The episode "Bound" is full of Wall Bangers. Long story short, the Orion Syndicate has put a bounty on the crew of the Enterprise, and an Orion bounty hunter comes to collect. He does this by giving the crew three Orion women, who have the power to control men and weaken women with their pheromones. It's discovered that the women are controlling the men and using them to sabotage the Enterprise so that their "master" can come and capture them without incident. Captain Archer is trying to interrogate them, but is so enthralled that he can barely keep his head up and his eyes forward. He almost lets them out of their prison cells upon request, and he would have if it weren't for T'Pol being right there. He then goes back to the bridge, leaving them with a single male armed guard. Ten minutes later, they're out of their cells and the guard has taken 5...
Didn't it occur to anyone - the captain, T'Pol, Trip (who wasn't affected due to events earlier in the season) or any female member of the crew (we have a female communications officer) — that maybe they shouldn't have women who can make men do whatever they want be guarded by men?
T'Pol was slacking off on her Straw Vulcan duties. The instant it was discovered what effect the women had on the men of the crew, she should have immediately relieved Archer of command - by Vulcan Nerve Pinch if necessary. A few of the men were clear-headed enough to understand and go along with this almost to the end of the episode.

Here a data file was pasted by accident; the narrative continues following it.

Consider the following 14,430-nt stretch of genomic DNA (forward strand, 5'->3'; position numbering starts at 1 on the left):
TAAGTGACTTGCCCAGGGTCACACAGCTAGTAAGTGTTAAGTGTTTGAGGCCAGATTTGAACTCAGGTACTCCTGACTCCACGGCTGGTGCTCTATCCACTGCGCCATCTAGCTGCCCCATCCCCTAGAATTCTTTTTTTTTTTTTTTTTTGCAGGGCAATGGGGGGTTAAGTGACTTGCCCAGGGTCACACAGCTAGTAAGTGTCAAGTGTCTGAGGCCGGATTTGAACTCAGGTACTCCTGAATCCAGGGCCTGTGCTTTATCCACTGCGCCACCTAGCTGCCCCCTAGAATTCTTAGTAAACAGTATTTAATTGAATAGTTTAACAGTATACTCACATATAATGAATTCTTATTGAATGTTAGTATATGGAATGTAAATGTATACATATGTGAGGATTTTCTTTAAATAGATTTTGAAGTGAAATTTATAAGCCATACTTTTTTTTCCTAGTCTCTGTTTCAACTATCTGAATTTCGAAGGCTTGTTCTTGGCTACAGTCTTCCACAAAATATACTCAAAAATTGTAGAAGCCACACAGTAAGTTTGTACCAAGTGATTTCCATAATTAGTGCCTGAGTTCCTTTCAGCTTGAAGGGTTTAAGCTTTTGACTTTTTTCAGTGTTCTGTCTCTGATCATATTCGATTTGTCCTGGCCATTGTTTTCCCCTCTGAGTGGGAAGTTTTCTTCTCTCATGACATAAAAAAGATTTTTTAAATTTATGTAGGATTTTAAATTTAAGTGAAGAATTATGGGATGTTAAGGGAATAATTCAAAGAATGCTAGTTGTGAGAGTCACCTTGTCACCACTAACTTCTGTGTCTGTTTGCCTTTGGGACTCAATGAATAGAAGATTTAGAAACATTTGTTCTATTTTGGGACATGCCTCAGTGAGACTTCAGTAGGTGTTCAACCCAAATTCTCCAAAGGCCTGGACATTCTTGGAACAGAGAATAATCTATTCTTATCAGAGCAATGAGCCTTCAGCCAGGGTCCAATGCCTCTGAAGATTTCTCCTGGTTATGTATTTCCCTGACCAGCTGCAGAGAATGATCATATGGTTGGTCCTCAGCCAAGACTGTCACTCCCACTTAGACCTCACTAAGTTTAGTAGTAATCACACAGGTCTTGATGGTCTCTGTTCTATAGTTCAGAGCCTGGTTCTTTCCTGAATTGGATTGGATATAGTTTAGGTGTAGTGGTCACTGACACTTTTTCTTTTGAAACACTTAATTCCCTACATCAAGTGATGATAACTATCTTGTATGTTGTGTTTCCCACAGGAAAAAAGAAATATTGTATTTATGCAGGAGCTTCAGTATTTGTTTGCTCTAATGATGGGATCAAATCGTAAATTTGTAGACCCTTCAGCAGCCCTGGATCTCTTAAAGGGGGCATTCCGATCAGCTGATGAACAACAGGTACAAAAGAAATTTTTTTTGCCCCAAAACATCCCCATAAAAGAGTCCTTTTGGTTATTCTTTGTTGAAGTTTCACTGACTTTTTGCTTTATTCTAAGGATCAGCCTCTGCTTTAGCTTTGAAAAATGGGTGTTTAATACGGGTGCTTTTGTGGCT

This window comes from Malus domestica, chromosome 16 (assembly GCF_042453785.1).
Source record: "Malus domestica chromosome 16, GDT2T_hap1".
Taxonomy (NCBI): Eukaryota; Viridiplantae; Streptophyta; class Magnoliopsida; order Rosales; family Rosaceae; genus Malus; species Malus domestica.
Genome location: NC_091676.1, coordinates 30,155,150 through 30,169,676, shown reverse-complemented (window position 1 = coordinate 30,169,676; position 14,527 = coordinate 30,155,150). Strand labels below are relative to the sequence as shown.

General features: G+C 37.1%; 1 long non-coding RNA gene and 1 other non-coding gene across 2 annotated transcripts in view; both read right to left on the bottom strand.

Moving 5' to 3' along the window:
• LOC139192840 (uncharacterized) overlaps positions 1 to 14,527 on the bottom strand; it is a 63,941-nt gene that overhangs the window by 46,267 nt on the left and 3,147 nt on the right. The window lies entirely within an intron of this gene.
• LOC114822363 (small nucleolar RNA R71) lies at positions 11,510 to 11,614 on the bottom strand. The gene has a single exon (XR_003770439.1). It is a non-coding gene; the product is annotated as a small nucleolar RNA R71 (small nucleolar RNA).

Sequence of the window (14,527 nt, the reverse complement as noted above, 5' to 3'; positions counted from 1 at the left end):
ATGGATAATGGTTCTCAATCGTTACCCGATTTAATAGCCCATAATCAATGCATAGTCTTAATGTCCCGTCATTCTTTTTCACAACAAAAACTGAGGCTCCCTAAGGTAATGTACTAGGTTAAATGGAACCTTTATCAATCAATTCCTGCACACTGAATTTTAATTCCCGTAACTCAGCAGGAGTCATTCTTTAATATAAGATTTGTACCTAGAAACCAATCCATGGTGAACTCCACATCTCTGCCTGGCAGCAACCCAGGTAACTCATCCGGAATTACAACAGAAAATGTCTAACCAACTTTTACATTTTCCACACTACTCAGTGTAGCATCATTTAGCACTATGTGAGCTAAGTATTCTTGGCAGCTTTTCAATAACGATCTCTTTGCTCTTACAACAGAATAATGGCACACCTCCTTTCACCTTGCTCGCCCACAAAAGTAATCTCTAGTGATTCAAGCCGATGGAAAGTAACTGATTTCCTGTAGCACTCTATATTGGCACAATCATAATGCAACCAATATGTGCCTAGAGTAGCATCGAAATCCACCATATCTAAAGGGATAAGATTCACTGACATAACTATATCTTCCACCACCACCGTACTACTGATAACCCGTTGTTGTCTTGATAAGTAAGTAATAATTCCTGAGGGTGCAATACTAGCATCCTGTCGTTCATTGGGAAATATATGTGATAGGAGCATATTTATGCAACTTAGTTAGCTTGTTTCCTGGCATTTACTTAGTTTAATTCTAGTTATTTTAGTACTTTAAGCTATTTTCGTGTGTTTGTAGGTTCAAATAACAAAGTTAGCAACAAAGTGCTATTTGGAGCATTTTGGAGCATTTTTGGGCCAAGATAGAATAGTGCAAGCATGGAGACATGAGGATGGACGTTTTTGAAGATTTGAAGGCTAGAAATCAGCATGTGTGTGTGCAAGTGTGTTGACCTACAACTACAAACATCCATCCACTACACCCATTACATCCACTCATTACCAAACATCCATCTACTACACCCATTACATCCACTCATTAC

Are there no rooms with separate ventilation systems on the Enterprise? Can't they filter the pheromones out of the air? Or put the Orion women in a big soundproof box with an opaque door or force field so they can't seduce anyone else? This makes less sense because Expanded Universe prisons are often literal boxes with life support that you are beamed into and out of for visits. Okay, so Star Trek's Expanded Universe isn't canon (not even the licensed parts), but couldn't the writers have at least taken a cue from it?